Energy audits can improve IAQ
Photo courtesy of Zehnder America
Does your air conditioner kick into high gear in the summer? Is all that cool air staying inside or is it leaking out and pulling hot outdoor air in? A summer home energy audit is an excellent way to stay comfortable and identify issues with home energy efficiency.
An energy audit is also an opportunity to boost indoor air quality, since home energy performance and home air health are closely linked. Here are some common single- and multifamily home performance issues, the impact on indoor air quality and solutions for healthier indoor air, according to Zehnder America.
Addressing air leaks
A major component of an energy audit is determining the amount of air leakage in a home and locating specific areas of concern. In most homes across the country, hot air from the attic makes its way in and cool, conditioned air is pushed out through the basement or crawlspace.
These air leaks not only cause problems with discomfort (since the home will be hotter), but they also affect energy efficiency and indoor air quality. As hot air from the attic enters, the air conditioner will work overtime trying to keep you cool, resulting in high energy bills. In addition, humidity and contaminants freely enter, which can have an impact on your health. Once air leaks are located and solved, not only will the home’s energy efficiency and comfort increase, but its indoor air quality will also be ready for improvements.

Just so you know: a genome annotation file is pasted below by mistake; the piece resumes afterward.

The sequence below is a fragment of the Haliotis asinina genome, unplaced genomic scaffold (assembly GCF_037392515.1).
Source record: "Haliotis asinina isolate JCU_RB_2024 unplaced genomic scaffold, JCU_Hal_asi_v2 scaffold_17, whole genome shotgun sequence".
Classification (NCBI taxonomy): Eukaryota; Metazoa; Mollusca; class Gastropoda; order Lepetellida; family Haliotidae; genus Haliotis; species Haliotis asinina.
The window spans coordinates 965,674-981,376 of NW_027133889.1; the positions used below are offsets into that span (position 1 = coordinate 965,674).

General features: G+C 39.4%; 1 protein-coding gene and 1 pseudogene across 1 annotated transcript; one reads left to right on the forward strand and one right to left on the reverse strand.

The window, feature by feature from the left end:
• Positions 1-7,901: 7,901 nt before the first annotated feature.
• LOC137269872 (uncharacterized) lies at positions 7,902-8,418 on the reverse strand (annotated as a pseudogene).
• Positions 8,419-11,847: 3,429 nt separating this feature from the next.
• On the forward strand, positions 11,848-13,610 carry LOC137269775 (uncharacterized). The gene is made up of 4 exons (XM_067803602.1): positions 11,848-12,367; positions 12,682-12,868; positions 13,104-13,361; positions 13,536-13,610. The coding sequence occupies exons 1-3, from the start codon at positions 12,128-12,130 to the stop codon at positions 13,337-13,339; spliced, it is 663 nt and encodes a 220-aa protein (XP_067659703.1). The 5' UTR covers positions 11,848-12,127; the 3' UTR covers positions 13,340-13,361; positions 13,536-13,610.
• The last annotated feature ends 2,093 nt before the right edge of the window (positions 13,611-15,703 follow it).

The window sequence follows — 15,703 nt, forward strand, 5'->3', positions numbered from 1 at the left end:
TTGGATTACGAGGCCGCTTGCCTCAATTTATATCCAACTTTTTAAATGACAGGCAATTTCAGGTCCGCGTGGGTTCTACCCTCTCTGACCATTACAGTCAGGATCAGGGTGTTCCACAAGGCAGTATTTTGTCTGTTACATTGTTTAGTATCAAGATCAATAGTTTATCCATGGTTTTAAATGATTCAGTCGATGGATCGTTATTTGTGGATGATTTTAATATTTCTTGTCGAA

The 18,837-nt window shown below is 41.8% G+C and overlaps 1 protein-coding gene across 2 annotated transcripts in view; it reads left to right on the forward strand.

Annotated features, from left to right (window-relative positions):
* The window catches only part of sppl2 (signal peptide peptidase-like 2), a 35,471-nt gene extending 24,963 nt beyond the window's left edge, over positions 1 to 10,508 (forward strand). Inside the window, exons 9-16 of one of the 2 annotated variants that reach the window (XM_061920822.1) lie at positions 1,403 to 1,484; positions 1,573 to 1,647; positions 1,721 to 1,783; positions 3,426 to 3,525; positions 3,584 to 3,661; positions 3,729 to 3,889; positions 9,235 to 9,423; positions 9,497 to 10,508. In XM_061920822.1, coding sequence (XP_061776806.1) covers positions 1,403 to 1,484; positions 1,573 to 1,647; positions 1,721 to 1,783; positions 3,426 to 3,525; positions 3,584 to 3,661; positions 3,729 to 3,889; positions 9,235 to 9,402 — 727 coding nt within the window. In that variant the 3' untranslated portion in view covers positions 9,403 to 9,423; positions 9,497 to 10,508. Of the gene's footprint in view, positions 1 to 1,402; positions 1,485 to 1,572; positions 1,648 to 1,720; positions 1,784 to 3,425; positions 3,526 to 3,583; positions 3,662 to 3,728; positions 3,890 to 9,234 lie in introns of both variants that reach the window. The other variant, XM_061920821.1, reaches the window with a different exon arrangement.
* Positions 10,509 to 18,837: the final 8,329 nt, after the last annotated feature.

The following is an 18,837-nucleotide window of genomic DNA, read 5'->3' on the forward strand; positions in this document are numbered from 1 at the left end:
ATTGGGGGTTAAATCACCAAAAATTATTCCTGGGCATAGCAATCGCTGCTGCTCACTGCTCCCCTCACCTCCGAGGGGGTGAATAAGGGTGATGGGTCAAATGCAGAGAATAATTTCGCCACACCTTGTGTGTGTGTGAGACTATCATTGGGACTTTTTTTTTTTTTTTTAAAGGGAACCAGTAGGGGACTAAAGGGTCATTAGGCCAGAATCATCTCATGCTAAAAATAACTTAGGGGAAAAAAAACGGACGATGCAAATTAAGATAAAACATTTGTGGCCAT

Are your vent fans working properly?
Particles from cooking, fumes from cleaning supplies and excess moisture from showers can build up and negatively affect the home’s indoor air quality. If the range hood and exhaust fans aren’t working optimally, contaminants stay trapped inside.
An energy audit can help uncover whether or not these systems are working effectively. For example, some exhaust fans vent air into the attic instead of to the outside, degrading indoor air quality in other parts of the home, and adding potentially mold growing moisture to the attic space. Other exhaust fans are not sized to extract the proper quantity of air, allowing contaminants to be left behind. While some exhaust fans have ducting issues that prevent air from effectively being extracted.
How oversized air conditioners create humidity issues
Many air conditioners are oversized. Although this might not sound like a problem, it can cause energy bills to skyrocket and harm indoor air quality. Oversized units don’t need to run very long to cool the home, but they do not run long enough to control home moisture levels, especially in a moist climate.
An energy audit will discover or not the AC is properly sized. An auditor can provide solutions for increasing energy efficiency, comfort and indoor air quality with a system that is properly sized.
Topics: Architectural Firms, Automation and Controls, Building Owners and Managers, Construction Firms, Consulting - Green & Sustainable Strategies and Solutions, Energy Saving Products, Engineering Firms, HVAC - Heating, Cooling, and Ventilation, Indoor Air Quality (IAQ), Interiors, Sustainable Communities, Technology, Urban Planning and Design, Ventilation
Companies: Zehnder America